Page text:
Daily Limit: Angler lands potential IGFA world record spotted bass

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Courtesy Nick Dulleck
Nick Dulleck holds the potential IGFA world record spotted bass he caught Sunday at New Bullards Bar Reservoir.

Nick Dulleck was 100 percent certain the world record spotted bass lived in New Bullards Bar Reservoir in northern California, and he believed he had a 1-in-a-million chance to catch it.

But the 33-year-old from San Jose, Calif., came prepared on his birthday weekend trip and beat those odds. Dulleck caught, recorded and released an 11-pound, 4-ounce spotted bass that he hopes will become the IGFA all tackle world record.

“The IGFA already has everything. They have my packet, my scale. They have already seen the videos. It’s 99.9 percent in my head right now. I think I’m good,” said the trading specialist with Loring Ward, who paid $105 to ship his entry.

The International Game Fish Association in Dania, Fla., is the keeper of fish records. Its current listing for spotted bass is a 10-6 caught at New Bullards Bar by Timothy R. Little on Jan. 12, 2015.

Larger spotted bass have since been caught there, namely Cody Meyer’s 10.80 on Dec. 16, 2016 among them. In 2015, Paul Bailey caught a spotted bass there that weighed 11-4, but he couldn’t get its weight certified. California state records list Louis Ferrante as the spotted bass record-holder for the 11-3 he caught from New Bullards Bar in February, 2015.

Mark Zona and Elite angler Brent Ehrler took a trip to the lake in January, 2016, to tape “Zona’s Awesome Fishing Show.” Both caught personal best spotted bass but not a record, although Ehrler predicted one should come from there soon as the fish are fattening up on Kokanee salmon. (See story)

Dulleck had fished New Bullards Bar a number of times and was addicted to his monster hunts. He has caught two double-digit largemouth from small lakes, and said he begs friends with boats to visit the mountain lake 3 ½ hours from San Jose. It was a longshot, but something he desperately wanted to pursue.

Dulleck celebrated his birthday Friday, Feb. 10, and he and partner Adam McAndrews left the city by the bay around 3 a.m. Saturday. They only caught two small fish Saturday, and the normally gin clear water had muddied from recent storms. Dulleck stayed up late respooling his reels with heavier line, and they actually slept in and started fishing at the late hour of 9 a.m. Sunday. He held hope, even if it was slim.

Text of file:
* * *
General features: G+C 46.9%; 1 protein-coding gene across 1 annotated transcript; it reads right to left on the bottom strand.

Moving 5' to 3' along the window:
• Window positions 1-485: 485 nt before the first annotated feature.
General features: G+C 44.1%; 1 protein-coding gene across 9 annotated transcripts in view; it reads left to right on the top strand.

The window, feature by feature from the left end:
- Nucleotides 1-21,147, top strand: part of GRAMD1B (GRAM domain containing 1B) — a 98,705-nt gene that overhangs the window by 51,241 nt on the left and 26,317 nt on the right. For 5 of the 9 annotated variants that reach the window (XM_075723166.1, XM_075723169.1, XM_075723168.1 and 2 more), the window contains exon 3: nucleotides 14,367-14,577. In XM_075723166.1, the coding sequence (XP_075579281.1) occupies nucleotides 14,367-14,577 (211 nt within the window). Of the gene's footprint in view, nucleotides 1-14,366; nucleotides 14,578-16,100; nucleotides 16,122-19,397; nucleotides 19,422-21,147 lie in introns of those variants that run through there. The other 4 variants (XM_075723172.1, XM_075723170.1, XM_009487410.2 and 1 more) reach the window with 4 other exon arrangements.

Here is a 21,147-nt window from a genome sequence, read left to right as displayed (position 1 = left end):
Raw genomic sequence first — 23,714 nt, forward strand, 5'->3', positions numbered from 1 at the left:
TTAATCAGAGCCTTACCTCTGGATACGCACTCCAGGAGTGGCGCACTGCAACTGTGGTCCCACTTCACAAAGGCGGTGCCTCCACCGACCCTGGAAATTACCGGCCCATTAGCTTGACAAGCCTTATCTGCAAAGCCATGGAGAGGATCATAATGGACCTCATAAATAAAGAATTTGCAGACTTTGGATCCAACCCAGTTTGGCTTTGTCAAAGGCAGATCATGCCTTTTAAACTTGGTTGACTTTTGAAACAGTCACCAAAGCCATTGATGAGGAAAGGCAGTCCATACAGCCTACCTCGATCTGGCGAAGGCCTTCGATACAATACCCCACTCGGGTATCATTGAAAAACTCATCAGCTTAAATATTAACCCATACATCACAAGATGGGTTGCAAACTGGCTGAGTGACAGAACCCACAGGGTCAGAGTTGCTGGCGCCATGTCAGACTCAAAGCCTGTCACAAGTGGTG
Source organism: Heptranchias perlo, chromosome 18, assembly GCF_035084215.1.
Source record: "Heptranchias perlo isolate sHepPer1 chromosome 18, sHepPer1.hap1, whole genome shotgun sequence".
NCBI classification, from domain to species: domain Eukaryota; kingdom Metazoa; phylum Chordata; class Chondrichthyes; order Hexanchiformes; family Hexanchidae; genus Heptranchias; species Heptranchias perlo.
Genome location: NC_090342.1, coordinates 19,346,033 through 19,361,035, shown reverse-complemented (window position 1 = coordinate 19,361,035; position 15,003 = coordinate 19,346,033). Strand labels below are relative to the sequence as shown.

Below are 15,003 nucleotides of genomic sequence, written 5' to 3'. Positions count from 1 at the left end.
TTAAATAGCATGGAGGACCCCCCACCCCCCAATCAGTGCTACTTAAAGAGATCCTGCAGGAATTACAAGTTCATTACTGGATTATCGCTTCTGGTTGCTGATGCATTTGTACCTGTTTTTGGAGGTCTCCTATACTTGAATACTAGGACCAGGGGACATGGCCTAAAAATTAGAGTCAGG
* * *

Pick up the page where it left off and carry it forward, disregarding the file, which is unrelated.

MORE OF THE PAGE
“The odds that I knew a record was still alive in there, 100 percent,” Dulleck said. “The odds of me catching it, 1 in a million. I knew that even that 1 in a million, if it happened to me, that I wanted to be 100 percent prepared with the equipment and the process to make it happen.

“And I think that’s why it happened. I was completely ready. If it did happen, I wasn’t going to be surprised.”

Dulleck’s catch came at approximately 10 a.m. Sunday. It was the first and last bite of the day for him and McAndrews. Dulleck needed only 64 seconds to reel in the 24.5-inch-long bass with a 20.75-inch girth. He plans to release details on his tackle at a later date.

“I knew it was big, but I didn’t know it was this big,” he said of when it bit. “When we both saw it, we took a quick breath. It was a moment of shock when we knew how big it was. Adam netted her and pulled her on the back of the deck. We’re both freaking out.

“I said, ‘That might be it.’ He’s like, ‘That might be it.’ I doubted myself. ‘Maybe not, but either way it’s a giant.’ He said, ‘No, that’s it. That’s the world record.’”

McAndrews, who fished college bass events with San Jose State University, had caught an 8-6 spot and knew this fish was considerably larger. Dulleck said they were in complete shock, and McAndrews began breathing heavily and said he felt like he might pass out.

The fish went in the livewell as the men tried to calm down to calculate their next move. After a few minutes, they hung the fish on a scale for the moment of truth. The weight flickered between 11.24 and 11.26, the definite record.

They started contacting people who could help verify the catch. Little, a game warden with the California Department of Fish and Wildlife, was gone skiing in the mountains. He had helped Meyer try to certify his spotted bass, even though he was the record holder at the time.

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